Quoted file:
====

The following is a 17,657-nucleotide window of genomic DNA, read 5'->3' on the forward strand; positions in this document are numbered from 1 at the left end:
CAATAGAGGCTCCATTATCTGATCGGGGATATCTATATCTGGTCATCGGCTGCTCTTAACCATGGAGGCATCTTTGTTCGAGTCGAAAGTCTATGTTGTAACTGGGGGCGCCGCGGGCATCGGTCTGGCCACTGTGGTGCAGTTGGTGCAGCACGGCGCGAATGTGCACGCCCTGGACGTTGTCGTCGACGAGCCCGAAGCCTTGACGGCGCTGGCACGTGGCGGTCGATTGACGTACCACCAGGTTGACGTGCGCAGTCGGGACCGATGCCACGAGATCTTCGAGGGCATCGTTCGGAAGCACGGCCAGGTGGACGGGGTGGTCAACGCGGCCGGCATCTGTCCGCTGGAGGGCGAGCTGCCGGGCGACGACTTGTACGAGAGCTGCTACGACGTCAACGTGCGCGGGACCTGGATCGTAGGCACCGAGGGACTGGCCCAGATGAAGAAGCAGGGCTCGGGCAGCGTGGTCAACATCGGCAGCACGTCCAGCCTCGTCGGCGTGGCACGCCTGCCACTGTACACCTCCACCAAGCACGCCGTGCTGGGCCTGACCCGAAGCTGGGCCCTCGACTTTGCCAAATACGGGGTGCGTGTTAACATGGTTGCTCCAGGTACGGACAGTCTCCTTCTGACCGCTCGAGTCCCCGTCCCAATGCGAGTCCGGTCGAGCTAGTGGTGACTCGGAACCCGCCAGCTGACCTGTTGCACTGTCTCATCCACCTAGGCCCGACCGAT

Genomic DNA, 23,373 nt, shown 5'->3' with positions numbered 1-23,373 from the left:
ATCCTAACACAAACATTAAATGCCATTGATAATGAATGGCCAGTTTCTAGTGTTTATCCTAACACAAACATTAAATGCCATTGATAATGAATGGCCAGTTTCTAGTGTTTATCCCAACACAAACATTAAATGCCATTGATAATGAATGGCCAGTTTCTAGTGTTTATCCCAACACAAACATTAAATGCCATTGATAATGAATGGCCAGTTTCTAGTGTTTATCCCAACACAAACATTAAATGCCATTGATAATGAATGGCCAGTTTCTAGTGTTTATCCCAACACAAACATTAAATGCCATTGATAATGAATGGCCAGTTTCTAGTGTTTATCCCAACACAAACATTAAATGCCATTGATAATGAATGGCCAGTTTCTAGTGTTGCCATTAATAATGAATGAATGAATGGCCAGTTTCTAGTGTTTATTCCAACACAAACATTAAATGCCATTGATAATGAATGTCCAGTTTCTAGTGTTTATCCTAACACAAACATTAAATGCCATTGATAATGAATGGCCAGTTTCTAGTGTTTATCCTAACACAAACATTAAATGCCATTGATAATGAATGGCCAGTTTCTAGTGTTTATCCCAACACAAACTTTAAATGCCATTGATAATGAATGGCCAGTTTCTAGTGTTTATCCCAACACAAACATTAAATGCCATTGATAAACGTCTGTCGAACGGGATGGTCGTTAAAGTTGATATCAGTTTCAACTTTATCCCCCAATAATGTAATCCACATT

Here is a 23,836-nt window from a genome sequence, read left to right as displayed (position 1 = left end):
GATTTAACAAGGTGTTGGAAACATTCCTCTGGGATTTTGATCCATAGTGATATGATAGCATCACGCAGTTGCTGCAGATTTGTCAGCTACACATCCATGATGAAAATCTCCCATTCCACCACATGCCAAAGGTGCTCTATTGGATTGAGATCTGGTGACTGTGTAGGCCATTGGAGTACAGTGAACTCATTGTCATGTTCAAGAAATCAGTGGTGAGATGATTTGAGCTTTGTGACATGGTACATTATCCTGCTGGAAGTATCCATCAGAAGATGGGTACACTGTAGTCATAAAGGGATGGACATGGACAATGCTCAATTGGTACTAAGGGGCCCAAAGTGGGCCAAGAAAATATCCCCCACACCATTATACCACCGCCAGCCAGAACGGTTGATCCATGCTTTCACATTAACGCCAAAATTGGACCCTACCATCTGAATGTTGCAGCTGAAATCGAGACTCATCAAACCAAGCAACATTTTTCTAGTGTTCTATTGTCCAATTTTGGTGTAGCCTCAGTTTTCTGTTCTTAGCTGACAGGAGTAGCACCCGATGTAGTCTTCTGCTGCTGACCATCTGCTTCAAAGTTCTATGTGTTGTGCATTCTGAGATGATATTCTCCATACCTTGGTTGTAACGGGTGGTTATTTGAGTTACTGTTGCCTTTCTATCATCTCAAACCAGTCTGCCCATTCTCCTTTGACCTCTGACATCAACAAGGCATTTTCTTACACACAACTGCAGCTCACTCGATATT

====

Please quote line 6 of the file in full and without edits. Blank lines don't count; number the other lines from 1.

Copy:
GATTTAACAAGGTGTTGGAAACATTCCTCTGGGATTTTGATCCATAGTGATATGATAGCATCACGCAGTTGCTGCAGATTTGTCAGCTACACATCCATGATGAAAATCTCCCATTCCACCACATGCCAAAGGTGCTCTATTGGATTGAGATCTGGTGACTGTGTAGGCCATTGGAGTACAGTGAACTCATTGTCATGTTCAAGAAATCAGTGGTGAGATGATTTGAGCTTTGTGACATGGTACATTATCCTGCTGGAAGTATCCATCAGAAGATGGGTACACTGTAGTCATAAAGGGATGGACATGGACAATGCTCAATTGGTACTAAGGGGCCCAAAGTGGGCCAAGAAAATATCCCCCACACCATTATACCACCGCCAGCCAGAACGGTTGATCCATGCTTTCACATTAACGCCAAAATTGGACCCTACCATCTGAATGTTGCAGCTGAAATCGAGACTCATCAAACCAAGCAACATTTTTCTAGTGTTCTATTGTCCAATTTTGGTGTAGCCTCAGTTTTCTGTTCTTAGCTGACAGGAGTAGCACCCGATGTAGTCTTCTGCTGCTGACCATCTGCTTCAAAGTTCTATGTGTTGTGCATTCTGAGATGATATTCTCCATACCTTGGTTGTAACGGGTGGTTATTTGAGTTACTGTTGCCTTTCTATCATCTCAAACCAGTCTGCCCATTCTCCTTTGACCTCTGACATCAACAAGGCATTTTCTTACACACAACTGCAGCTCACTCGATATT